What started out as a phone call between two CEOs to discuss licensing arrangements ended earlier this month in the surprise marriage of Hewlett-Packard Co. and Compaq Computer Corp. – a move that’s receiving lukewarm reviews.
“I can’t figure out why they’re doing it,” said Alan Freedman, servers and storage research manager at Toronto-based market research firm IDC Canada. “The components that Hewlett-Packard (HP) and Compaq bring to the table, I think there’s a big overlap (there).”
Overlap aside, when they’re added up, the pieces that both companies bring to the table still do not allow the new HP to compete more effectively with IBM, he added.
Based on HP’s notion that each company will lose just under five per cent of its revenue as a result of the merger, the official prediction of 15,000 job cuts worldwide is too low if the new company is to remain profitable, he said.
“It’s going to be more than that,” said Freedman, “probably in the 20,000 to 30,000 range.”
Kees denHartigh, Alberta chair of the HP User Group in Calgary, said he was “stunned” upon hearing the news late Monday night, especially given he had just returned from the Palo Alto, Calif.-based company’s annual user conference in August, where he hadn’t heard any rumours of the impending buyout.
“(HP employees) were just as surprised. It caught them rather unawares too,” he added, referring to a flurry of e-mails he received from HP staff early yesterday.
Although acquiring Houston-based Compaq represents a huge challenge for HP, denHartigh, who works as a systems and network analyst at the University of Alberta’s Electrical and Computer Engineering department in Calgary, said it’s a risk worth taking. He said he’s anxious for Compaq’s high-end Alpha and Unix technology to trickle down into HP products.
“There’s a lot of similarities between the two companies,” he said,” but I think the main reason HP did it was to better compete with IBM.”
The deal makes especially good sense in light of HP and Compaq’s PC assets, where the potential efficiencies are more readily apparent, said Tony Iams, senior analyst with D.H. Brown Associates Inc. in Port Chester, N.Y.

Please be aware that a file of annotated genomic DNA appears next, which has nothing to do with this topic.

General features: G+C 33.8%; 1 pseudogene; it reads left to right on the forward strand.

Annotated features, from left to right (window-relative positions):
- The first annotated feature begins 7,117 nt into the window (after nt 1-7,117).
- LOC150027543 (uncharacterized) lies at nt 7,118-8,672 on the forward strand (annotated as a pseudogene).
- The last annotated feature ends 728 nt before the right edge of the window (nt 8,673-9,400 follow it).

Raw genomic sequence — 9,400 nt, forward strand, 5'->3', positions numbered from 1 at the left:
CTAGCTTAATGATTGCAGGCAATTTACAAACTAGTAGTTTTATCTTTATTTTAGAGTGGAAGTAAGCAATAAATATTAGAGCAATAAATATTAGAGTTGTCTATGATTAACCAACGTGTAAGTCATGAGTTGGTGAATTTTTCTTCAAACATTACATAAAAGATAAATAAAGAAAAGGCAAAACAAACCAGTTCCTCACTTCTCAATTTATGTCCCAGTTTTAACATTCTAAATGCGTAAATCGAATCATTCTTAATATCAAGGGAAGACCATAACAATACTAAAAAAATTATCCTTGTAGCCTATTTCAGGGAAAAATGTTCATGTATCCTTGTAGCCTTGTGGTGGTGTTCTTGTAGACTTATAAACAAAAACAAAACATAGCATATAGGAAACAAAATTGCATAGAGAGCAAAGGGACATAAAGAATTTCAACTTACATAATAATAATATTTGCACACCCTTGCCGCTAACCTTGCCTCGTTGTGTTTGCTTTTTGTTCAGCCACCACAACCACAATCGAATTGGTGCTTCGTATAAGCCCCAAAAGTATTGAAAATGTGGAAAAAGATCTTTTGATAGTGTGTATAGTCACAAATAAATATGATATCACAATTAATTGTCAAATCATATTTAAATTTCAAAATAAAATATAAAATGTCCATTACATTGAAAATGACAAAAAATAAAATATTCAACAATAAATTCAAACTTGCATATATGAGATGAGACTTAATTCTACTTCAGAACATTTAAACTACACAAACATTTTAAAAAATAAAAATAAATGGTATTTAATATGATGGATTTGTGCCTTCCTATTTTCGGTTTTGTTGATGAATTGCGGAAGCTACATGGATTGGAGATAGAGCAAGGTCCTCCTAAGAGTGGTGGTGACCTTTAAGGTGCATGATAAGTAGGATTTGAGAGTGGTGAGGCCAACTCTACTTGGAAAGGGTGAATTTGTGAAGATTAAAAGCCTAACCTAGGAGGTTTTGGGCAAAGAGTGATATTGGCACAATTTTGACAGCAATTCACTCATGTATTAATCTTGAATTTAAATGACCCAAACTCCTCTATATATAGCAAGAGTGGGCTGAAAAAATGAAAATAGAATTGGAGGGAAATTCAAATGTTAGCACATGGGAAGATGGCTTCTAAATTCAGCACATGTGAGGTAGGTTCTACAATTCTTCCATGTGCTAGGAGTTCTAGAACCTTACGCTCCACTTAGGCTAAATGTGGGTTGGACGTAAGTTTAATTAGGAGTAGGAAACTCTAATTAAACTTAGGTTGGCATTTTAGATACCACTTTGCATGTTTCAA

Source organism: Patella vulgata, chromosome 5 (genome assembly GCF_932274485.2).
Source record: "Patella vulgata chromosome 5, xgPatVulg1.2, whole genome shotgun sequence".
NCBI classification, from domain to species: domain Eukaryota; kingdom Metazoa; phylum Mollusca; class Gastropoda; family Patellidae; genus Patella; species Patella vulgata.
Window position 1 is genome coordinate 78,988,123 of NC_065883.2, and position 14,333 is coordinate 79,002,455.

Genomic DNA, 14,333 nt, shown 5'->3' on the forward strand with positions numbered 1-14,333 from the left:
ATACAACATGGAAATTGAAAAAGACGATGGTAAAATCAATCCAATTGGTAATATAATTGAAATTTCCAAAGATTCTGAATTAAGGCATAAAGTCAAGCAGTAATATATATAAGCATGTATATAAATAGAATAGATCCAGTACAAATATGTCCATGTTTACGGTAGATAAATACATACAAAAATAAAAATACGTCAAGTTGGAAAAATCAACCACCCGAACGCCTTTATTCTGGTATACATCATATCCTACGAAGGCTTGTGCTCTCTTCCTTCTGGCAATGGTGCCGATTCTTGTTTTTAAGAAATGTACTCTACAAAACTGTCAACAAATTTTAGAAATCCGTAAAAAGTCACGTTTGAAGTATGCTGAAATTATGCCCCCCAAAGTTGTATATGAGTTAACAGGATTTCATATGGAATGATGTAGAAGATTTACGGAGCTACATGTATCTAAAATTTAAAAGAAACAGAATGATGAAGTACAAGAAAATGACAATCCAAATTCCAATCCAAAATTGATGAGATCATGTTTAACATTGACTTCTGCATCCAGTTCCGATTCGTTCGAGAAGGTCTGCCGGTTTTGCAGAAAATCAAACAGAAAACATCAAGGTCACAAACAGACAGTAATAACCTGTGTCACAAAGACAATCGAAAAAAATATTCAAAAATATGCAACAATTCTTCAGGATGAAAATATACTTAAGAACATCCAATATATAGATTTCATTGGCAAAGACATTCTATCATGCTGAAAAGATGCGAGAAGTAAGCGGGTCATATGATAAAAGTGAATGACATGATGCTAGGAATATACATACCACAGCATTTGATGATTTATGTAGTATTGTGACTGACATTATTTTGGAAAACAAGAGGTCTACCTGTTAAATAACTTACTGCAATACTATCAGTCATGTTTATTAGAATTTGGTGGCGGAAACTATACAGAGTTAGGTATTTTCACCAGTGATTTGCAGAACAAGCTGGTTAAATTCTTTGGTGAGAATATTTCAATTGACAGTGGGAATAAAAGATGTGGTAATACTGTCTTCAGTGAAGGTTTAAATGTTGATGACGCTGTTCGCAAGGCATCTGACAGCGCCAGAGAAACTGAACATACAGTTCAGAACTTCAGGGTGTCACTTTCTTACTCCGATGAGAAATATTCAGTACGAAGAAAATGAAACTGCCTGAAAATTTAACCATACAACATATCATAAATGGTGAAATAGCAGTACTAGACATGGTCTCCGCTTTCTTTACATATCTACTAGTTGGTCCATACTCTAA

“This really solidifies HP’s position in the PC market. That is a (Compaq) competency that is going to be a huge boost for HP,” he said. “HP now has an end-to-end product offering.”
Others noted the respect accorded to Compaq’s ProLiant line of servers in the user community, and predicted they would likely eclipse some of HP’s existing product family.
Michael Capellas, Compaq’s CEO, underscored the gathering cloud of product uncertainty. “There will be simplification around the products,” he said, speaking at a press conference in New York on Sept. 4.
Officials say the combined company – which will continue doing business as Hewlett-Packard and will be led by its current chief Carly Fiorina – will ultimately save US$2.5 billion annually through “operational synergies”.
Fiorina said changing customer-buying patterns, especially demands for quicker return on investment, prompted the move. “We didn’t do it because of the economy,” she added.
Nor was it a hasty decision – the roots of the buyout go back 18 months. “It began with a phone call from me to Michael to say, ‘let’s see if we can do some licensing together,'” she said. “It was a gradual momentum.”
But buying Compaq – and for a relatively paltry sum that equals only 50 per cent of its total revenue – signals that both companies are on the defensive, which in the IT industry means trouble, according to Jonathan Eunice, president, principal analyst and IT advisor at Nashua, N.H.-based Illuminata.
“Once you circle the wagons, you’re in a stronger position . . . (but) the fact you had to circle them is not a good sign,” he said. “I don’t think there’s any major threat to IBM here.”